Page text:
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Ghana’s Economy Expanded 34% in Second Quarter on Oil Output

Ghana’s economic growth soared to 34 percent in the second quarter, boosted by oil output in Africa’s newest exporter of crude.

Growth accelerated from a revised 31 percent in the first three months of the year, Grace Bediako, head of the Ghana Statistical Service, told reporters in the capital, Accra, today. The median estimate of four economists surveyed by Bloomberg was for the economy to expand 20.3 percent. The total value of goods and services in the second quarter was valued at 7.9 billion cedis ($5 billion), according to Bediako.

The expansion was “led by the mining and quarrying sub- sector, of which oil accounts for 67 percent,” Bediako said.

Ghana began production of oil from its offshore Jubilee field in December, with output expected to climb to 120,000 barrels a day by the end of the year from 80,000 barrels currently, according to the field’s operator, London-based Tullow Oil Plc. (TLW)

The West African nation is the world’s second-biggest cocoa producer after Ivory Coast and the continent’s No. 2 gold miner after South Africa. Ghana’s economy, which grew 7.7 percent in 2010, may expand 20 percent this year, Dante Mossi, senior operations officer with the World Bank in Accra, said Sept. 9.

More Than Quadrupled

The mining and quarrying group more than quadrupled in the period, the statistics agency said, without providing figures. That sector is part of the overall industry grouping, which grew 84 percent to 2.2 billion cedis, it said. Agricultural crops, including cocoa, expanded 78 percent in the second quarter, up from 31 percent the quarter before.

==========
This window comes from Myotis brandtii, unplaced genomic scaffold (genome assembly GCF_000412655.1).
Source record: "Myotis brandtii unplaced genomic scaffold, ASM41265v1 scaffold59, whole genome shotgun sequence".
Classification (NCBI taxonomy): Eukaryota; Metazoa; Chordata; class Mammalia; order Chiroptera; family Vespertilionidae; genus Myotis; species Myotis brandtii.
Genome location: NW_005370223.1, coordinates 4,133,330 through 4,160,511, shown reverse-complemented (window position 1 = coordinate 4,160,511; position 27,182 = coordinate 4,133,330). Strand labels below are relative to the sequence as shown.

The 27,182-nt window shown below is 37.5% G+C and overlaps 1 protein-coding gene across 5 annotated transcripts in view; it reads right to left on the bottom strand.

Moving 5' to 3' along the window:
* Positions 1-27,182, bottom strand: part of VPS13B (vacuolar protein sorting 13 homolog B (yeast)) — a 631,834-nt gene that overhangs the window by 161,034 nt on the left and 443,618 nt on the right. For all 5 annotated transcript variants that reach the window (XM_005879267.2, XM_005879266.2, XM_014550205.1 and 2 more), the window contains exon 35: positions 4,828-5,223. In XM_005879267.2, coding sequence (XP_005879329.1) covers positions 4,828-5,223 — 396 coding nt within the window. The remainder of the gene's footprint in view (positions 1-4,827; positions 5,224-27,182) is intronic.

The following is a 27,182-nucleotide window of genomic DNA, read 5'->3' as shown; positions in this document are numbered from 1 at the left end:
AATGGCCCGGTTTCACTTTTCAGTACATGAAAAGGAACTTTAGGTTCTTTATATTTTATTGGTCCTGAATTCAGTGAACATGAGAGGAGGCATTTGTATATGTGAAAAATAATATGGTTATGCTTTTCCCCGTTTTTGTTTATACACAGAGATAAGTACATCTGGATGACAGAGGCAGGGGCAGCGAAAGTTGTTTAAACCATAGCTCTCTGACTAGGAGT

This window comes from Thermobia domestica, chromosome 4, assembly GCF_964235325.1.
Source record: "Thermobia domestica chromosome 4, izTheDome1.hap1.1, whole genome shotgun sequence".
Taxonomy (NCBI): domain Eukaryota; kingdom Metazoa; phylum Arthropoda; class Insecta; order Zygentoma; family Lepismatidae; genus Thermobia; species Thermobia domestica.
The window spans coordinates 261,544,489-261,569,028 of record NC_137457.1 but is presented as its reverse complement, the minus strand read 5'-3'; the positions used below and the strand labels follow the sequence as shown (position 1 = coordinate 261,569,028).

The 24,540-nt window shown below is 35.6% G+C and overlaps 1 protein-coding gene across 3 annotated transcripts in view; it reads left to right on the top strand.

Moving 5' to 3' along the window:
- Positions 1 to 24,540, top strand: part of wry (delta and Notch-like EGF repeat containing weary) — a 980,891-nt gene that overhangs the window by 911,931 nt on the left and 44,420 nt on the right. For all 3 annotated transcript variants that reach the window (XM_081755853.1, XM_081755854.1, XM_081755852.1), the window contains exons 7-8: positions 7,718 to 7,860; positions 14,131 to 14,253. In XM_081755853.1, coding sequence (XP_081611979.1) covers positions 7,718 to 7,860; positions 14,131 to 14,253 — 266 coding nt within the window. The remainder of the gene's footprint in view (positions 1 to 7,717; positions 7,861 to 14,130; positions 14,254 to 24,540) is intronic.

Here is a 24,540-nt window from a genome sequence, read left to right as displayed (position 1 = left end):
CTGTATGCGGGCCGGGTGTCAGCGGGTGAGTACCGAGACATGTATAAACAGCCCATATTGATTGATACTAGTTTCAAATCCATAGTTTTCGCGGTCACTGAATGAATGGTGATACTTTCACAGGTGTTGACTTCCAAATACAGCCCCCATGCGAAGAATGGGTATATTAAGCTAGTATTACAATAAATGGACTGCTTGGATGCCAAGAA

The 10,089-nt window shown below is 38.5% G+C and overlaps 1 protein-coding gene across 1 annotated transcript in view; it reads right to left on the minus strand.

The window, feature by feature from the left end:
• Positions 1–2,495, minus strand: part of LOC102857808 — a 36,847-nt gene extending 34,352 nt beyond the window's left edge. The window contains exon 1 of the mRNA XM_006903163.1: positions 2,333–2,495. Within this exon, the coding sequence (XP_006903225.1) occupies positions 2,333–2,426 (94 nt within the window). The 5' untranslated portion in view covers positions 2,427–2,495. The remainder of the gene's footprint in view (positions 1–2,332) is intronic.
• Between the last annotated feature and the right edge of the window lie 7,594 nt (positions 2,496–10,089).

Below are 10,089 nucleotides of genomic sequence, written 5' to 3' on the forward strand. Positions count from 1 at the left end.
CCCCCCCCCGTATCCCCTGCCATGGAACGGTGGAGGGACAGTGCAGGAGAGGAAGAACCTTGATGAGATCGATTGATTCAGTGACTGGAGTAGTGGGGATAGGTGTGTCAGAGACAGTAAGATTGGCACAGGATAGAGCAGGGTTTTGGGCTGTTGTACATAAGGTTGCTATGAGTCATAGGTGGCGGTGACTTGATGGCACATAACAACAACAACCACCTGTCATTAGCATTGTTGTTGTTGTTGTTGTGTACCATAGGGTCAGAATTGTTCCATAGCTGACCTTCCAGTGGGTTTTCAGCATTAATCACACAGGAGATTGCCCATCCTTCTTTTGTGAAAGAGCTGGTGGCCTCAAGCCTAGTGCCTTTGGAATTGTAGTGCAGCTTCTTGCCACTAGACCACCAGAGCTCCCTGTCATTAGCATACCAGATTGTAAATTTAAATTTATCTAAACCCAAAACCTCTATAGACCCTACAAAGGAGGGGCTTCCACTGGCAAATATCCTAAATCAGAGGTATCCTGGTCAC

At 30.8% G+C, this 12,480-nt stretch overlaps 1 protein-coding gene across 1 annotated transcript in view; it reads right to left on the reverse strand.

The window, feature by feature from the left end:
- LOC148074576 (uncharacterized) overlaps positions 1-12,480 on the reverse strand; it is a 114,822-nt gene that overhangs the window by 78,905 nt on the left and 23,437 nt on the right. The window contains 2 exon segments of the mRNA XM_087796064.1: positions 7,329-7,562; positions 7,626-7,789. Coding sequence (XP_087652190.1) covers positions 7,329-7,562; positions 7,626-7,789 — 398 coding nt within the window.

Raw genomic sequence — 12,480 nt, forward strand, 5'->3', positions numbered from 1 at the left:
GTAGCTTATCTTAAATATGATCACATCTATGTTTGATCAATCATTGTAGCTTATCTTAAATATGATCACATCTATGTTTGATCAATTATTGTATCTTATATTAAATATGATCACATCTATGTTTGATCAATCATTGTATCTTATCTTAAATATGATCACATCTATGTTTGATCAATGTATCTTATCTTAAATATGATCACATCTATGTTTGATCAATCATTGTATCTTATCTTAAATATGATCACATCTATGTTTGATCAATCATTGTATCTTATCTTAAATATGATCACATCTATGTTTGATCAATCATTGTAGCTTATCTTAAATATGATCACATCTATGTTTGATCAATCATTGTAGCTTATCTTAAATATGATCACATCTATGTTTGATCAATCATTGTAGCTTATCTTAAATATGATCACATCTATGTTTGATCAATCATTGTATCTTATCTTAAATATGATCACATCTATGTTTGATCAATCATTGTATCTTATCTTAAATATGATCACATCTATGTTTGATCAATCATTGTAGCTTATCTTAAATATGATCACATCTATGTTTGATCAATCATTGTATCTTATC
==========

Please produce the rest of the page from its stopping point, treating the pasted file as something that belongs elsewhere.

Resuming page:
Compared with the previous quarter, gross domestic product expanded an adjusted 3.4 percent in the three months through June, the statistics office said. On a seasonally unadjusted basis the economy grew 33.5 percent.

Local businesses may not feel much impact from oil-driven growth, since many lack the ability, including the capital and expertise, to exploit opportunities in the energy industry, said Sydney Casely-Hayford, an independent economic analyst who has conducted research for Ghana’s Finance Ministry and Parliament.

“Expansion remains at the macro level,” he said by phone today. The growth “has not translated into job creation at the micro level.”

The pace of expansion does “vindicate the central bank’s decision this month to maintain its policy lending rate,” Nii Ampa-Sowah, head of research at Accra-based Databank Financial Services Ltd., said by phone. “The bank will likely maintain the rate again at its next meeting as pricing trends tick up a little.”

The central bank left the key lending rate unchanged at 12.5 percent on Sept. 1, following two straight cuts from 13.5 percent. Ghana’s currency, the cedi, was little changed at 1. 1.5724 per dollar by 5:33 p.m. in Accra.

To contact the reporter on this story: Moses Mozart Dzawu in Accra at mdzawu@bloomberg.net

To contact the editor responsible for this story: Antony Sguazzin at asguazzin@bloomberg.net

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